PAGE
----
The Great Replacement: Minneapolis
Minneapolis, Minnesota, was almost entirely white until 1980. However, in the last few decades, large numbers of non-whites came to the city, especially immigrants from Somalia. Now, the idyllic city created by settlers and pioneers is a center for black crime and Islamic terrorist recruitment.
The city’s story began when the United States Army built Fort Snelling after the War of 1812 to guard American settlers. The most famous non-white inhabitant of Fort Snelling was Dred Scott, whose efforts to escape slavery led to the Supreme Court’s ruling in Dred Scott v. Sandford. Chief Justice Roger Taney wrote that blacks were not citizens and “are not included, and were not intended to be included, under the world ‘citizens’ in the Constitution, and can therefore claim none of rights and privileges which that instrument provides for and secures to citizens of the United States.”
After more settlers came, several local settlements combined. Adolf Hoeffler, a German who visited the area in 1852, predicted it would eventually become “an extensive manufacturing town, and depot of all the future productions of the extreme Upper Mississippi.” Minneapolis was ideally placed for milling flour, not just manufacturing. Its name means “water city.” From 1870 to 1890, Minneapolis grew from 13,000 people to almost 165,000. Almost everyone was white.
Many city leaders wanted to keep it that way. “Restrictive covenants” to keep neighborhoods white were used from 1910 until 1950. The fascist Silver Legion or “Silver Shirts” had a presence in the city in the 1930s. Blacks were simply not a significant presence in the city for most of its history, so ethnic tension was between Jews and gentiles, not blacks and whites. Some help-wanted ads even said, “Gentile preferred.” Minneapolis was a critical battleground for the Progressive movement. The Minnesota Farmer-Labor Party didn’t unite with the Democrats until 1944, and the quasi-socialist MFLP was able to elect candidates such as Minneapolis mayor Thomas Latimer. Class and ideology — not race — dominated city politics.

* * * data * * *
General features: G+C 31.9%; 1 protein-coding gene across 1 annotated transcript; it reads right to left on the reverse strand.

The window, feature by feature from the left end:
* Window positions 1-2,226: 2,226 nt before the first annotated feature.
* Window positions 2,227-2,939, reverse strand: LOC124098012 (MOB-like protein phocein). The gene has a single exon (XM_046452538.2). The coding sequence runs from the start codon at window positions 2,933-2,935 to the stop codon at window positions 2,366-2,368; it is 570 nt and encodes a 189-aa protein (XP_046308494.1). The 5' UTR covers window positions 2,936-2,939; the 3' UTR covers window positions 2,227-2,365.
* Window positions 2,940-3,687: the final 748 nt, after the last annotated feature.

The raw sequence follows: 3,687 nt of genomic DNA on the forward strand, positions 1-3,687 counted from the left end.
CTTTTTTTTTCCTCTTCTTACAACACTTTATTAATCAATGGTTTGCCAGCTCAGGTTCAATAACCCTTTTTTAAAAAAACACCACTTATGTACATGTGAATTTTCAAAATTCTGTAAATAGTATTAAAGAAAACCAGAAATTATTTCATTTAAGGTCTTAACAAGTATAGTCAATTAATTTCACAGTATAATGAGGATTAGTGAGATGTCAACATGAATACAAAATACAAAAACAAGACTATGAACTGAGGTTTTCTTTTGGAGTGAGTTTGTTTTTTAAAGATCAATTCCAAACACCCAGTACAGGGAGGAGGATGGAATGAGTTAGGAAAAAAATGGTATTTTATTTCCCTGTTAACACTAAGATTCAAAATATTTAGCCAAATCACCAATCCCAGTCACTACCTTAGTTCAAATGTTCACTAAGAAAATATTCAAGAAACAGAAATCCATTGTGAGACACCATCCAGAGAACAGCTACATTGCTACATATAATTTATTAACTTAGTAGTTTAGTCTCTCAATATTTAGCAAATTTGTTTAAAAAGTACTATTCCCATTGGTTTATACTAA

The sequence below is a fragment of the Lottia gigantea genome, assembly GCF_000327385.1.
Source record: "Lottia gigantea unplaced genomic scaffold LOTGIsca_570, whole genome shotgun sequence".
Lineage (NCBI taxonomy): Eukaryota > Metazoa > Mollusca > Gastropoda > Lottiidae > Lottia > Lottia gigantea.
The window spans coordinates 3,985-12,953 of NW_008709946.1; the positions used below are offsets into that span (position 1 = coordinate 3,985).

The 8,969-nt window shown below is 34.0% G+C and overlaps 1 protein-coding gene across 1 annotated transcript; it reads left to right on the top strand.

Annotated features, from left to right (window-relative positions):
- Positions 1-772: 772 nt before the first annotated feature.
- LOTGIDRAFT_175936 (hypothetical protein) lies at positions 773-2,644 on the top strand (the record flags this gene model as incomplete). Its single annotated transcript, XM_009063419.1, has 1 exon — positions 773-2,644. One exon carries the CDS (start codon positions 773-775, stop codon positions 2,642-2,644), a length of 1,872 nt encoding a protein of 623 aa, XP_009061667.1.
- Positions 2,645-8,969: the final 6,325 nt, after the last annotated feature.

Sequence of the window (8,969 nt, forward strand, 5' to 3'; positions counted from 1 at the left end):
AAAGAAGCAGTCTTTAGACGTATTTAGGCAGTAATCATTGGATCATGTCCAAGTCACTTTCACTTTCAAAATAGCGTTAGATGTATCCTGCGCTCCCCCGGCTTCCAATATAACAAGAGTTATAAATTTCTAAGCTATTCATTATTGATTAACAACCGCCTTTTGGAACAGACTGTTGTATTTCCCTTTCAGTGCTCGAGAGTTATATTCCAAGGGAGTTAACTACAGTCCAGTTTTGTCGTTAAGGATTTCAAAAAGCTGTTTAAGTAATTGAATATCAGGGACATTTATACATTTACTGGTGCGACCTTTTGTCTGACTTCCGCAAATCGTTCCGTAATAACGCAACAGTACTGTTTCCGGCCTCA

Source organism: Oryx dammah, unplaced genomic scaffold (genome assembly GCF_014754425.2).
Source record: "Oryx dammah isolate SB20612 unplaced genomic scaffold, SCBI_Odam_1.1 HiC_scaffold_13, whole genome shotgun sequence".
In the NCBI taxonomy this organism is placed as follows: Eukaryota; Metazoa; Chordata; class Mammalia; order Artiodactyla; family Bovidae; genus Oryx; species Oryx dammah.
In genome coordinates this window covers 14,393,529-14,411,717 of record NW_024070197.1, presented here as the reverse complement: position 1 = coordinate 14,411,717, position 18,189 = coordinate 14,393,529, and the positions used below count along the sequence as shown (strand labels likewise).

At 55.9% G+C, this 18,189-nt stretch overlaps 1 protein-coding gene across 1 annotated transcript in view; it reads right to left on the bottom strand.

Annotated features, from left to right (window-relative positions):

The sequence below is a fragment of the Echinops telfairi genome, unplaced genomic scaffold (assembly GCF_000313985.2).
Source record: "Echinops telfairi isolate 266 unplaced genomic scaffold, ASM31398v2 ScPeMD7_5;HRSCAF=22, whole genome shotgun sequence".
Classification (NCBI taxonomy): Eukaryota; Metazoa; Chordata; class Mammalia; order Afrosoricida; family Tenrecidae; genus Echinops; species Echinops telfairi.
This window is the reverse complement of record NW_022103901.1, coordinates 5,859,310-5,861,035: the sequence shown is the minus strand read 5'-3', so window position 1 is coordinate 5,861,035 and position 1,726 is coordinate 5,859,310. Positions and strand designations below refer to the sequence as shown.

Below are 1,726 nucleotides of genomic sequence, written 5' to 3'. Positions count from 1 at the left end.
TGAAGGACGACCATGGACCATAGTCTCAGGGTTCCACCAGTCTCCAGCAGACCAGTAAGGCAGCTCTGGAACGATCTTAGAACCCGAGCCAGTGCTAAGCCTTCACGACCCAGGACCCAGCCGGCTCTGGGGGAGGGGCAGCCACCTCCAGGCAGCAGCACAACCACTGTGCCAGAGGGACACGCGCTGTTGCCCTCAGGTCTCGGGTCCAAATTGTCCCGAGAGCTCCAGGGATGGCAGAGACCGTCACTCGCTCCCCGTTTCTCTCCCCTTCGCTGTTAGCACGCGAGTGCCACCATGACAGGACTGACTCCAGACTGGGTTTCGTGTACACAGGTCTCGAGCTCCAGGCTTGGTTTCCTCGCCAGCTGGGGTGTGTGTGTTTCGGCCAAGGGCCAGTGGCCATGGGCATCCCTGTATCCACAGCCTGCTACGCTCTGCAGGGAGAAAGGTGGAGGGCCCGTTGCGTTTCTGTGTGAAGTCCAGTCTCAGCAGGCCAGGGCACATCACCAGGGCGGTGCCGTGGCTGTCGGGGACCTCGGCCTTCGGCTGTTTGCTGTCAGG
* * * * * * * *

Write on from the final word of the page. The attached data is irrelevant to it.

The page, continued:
Non-whites started coming to the city in large numbers in the 1970s and 1980s. By 1990, the city was more than 20 percent non-white. Some migrants may have been tempted by Minnesota’s generous welfare programs. However, there was also a deliberate effort by churches and refugee settlement organizations to bring them. Corporations also wanted cheap labor, such as the meat packers who hired Somalis.
A graph showing the white population of Minneapolis falling from 99% a century ago to 60% today.
Organizations such as Lutheran Social Services, Catholic Charities, and World Relief Minnesota have worked with the State Department to settle foreign “refugees.” Many such organizations are essentially funded by the federal government, and have a clear financial interest to importing migrants. Without government, there would not be nearly so much resettlement.
In 2004, Minnesota was the number-one destination for foreign refugees on a per-capita basis. The Hmong began arriving in large numbers after the fall of South Vietnam in 1975. Their numbers are a good example of how military intervention brings foreigners. Beginning with 60 “refugees” in 1976, the Twin Cities region (Minneapolis and St. Paul) eventually “attracted the largest Hmong population in the country.” There are now more than 66,000, which means the area is the largest urban Hmong population in the world. Minneapolis now has Hmong gangs, which occasionally re-enact their tribal conflicts on American streets.